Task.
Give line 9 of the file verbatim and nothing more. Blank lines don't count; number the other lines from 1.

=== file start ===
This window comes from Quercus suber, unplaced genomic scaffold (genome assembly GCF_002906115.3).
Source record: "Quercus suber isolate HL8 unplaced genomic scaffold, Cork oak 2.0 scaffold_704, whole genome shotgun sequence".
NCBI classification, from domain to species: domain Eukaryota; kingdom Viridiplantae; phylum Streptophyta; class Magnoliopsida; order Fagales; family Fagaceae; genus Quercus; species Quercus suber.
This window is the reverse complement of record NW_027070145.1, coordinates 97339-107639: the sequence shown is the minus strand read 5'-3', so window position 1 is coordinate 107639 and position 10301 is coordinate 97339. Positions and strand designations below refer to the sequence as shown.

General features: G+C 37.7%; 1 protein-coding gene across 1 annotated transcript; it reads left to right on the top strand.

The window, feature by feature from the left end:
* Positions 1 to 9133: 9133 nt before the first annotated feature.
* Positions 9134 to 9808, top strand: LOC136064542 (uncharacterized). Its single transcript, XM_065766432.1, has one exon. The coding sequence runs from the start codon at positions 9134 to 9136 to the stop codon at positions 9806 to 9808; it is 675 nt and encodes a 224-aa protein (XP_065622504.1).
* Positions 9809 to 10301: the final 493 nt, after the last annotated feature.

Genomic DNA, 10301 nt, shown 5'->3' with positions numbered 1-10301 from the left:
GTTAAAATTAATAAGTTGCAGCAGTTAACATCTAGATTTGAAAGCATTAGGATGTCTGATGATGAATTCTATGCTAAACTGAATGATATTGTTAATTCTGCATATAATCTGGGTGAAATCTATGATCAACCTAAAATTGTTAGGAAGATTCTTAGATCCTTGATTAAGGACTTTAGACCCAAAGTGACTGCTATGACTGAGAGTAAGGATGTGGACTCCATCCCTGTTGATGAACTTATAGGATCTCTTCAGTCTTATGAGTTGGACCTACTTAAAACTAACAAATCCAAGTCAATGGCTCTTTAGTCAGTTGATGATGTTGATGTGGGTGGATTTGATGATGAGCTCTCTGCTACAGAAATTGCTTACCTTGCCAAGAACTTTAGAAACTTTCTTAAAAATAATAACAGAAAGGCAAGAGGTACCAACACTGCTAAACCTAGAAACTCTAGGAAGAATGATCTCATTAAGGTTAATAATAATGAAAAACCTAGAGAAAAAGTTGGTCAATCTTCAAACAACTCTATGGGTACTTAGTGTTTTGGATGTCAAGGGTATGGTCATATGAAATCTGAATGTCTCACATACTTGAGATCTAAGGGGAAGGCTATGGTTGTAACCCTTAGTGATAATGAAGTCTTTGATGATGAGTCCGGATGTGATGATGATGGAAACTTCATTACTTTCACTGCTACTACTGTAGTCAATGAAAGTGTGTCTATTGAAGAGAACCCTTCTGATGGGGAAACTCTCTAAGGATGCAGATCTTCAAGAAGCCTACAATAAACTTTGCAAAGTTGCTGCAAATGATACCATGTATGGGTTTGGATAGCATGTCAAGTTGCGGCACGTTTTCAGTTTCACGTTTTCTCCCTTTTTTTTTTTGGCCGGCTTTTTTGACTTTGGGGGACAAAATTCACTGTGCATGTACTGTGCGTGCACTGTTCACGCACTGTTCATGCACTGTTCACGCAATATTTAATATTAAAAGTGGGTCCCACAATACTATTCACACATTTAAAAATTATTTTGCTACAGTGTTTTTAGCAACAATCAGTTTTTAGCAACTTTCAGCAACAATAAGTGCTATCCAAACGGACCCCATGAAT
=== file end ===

* Positions 9809 to 10301: the final 493 nt, after the last annotated feature.